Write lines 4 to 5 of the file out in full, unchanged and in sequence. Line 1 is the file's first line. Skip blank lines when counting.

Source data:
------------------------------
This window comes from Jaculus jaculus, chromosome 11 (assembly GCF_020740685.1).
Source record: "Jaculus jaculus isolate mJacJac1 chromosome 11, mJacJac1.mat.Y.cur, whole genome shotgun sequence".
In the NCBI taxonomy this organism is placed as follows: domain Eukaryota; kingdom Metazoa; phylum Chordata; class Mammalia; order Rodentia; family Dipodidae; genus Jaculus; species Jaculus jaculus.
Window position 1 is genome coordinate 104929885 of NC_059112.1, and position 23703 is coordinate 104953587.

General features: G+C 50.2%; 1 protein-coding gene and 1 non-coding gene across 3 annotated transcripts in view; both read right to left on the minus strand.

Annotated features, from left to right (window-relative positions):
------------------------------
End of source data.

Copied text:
Window position 1 is genome coordinate 104929885 of NC_059112.1, and position 23703 is coordinate 104953587.

General features: G+C 50.2%; 1 protein-coding gene and 1 non-coding gene across 3 annotated transcripts in view; both read right to left on the minus strand.